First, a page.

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Volume 1, No. 2 - July 2001

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Summit at the Crossroads
Subodh Atal, Ph. D.
June 19, 2001

India-Pakistan relations are littered with starts and failures in the past half-century. While Pakistan may accuse India of being insincere, historical evidence points the finger in the reverse direction. 

The UN resolutions of 1948 were not implemented by Pakistan which was asked to withdraw its forces from portions of Jammu and Kashmir it had occupied. The 1972 Simla accord between Indira Gandhi and Zulfiqar Bhutto was thrown overboard by Zia-ul-Haq, whose policies centered on fomenting insurgencies, first in Punjab, then in Kashmir valley.

Atal Behari Vajpayee wiped the slate clean for a new start when he signed the Lahore agreement with Nawaz Sharif, but the Pakistani military, led by Gen. Musharraf, undermined the accord by invading Kargil before the ink was dry in Lahore. Musharraf himself has spent the last couple of years cheering on various terrorist groups that create havoc in Jammu and Kashmir and want to spread Islam to the rest of India.

Why Vajpayee can now trust Musharraf is a question that begs any kind of rational thought. The west learned a valuable, but very costly lesson from the pre-World War II Munich summit between Neville Chamberlain and Adolf Hitler. Chamberlain's caving in to Hitler's demands has earned him permanent notoreity and made his name synonymous with appeasement. Vajpayee is in grave danger of going down in history in the footsteps of Chamberlain. The Islamic fundamentalist forces that openly threaten to engulf the Indian subcontinent with a Taliban-like spectre are only being strengthened by unilateral ceasefires, terrorist-hostage exchanges and appeasement, just like appeasing Hitler made his appetite even more ravenous. Any attempt by Pakistan to disown its responsibility in spreading terrorism would be disingenuous. Hosting dozens of terrorist bases and tens of thousands of medieval madrassas churning out militants, providing logistical and material support to terrorist groups and using nuclear blackmail to back its proxy war, adds up to the perfect definition of a rogue state.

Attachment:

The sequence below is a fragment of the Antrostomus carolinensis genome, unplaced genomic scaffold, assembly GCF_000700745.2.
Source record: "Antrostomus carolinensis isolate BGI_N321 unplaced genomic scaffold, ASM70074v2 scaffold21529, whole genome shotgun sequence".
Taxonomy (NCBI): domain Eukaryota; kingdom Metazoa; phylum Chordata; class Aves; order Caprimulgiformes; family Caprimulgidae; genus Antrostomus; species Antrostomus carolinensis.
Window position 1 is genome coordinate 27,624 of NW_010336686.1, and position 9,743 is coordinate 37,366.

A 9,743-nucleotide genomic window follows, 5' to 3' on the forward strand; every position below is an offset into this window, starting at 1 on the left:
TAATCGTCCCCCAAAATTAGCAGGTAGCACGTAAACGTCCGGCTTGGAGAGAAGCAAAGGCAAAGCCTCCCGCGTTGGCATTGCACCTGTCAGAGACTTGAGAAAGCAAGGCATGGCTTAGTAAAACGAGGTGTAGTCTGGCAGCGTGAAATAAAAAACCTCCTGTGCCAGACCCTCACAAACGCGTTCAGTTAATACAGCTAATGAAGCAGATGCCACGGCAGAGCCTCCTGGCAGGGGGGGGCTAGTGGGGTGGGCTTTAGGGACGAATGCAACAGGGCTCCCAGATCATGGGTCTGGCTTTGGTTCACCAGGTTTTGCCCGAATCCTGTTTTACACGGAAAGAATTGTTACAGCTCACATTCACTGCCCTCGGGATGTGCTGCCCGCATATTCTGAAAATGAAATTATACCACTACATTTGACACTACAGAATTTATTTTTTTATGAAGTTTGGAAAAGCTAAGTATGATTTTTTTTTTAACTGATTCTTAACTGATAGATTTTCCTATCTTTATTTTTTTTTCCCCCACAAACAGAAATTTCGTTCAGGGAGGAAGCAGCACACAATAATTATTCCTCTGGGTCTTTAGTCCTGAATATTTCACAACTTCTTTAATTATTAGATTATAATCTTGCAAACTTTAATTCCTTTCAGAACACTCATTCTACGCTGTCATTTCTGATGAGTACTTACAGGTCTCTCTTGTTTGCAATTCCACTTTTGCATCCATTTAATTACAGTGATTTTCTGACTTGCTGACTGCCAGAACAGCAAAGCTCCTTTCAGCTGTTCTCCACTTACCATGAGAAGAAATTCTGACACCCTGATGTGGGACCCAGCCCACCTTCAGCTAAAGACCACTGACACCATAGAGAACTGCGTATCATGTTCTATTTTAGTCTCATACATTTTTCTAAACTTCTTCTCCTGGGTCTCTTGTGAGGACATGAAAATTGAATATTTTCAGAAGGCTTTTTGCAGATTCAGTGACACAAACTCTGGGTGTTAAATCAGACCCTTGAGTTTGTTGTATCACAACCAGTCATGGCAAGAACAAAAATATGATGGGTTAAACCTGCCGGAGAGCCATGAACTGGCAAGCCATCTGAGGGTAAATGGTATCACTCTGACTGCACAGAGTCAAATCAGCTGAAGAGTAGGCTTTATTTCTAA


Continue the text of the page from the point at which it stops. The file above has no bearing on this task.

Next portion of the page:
The issues that need to be discussed between India and Pakistan should center on the underlying causes, not on the symptoms. Yes, there is little religious freedom in the valley but that is true for Kashmiri Hindus, not Muslims. Yes, there is a lack of economic opportunity for youth but that is because the Kashmiri Muslim population is continually exhorted to focus on jehad, not on economic and technological development that is a reality in the rest of democratic India.

"Open borders" and bus service to Pakistan-controlled Kashmir will not bring relief to the state - it will bring more religious fervor and Talibanism. Yes, the Indian military is disproportionately present in the state but not because they are vacationing there, they are there to protect Indian citizens including Muslims, Pandits and Sikhs, administration employees, politicians, businesses and many others, who are regularly targeted by Pakistan-sponsored terrorists.

Yes, the electoral process is flawed, but today it is due to threats from Pakistani terrorists combined with refusal of Kashmiri Muslim leaders controlled by Pakistan to participate in the process.

The entire Indian subcontinent stands at a crossroads today. Either India can continue its weak-kneed policies which have allowed Hinduism to be exterminated from Kashmir valley and endangered the entire nation, or it can take a firm stand in forcing Pakistan to deal head-on with the problems it has created. The choice is very clear. Will Jammu and Kashmir go down the medieval, disastrous path followed by Pakistan and Afghanistan, or will it fully integrate with the economically, technologically and socially vibrant environment that exists in India?

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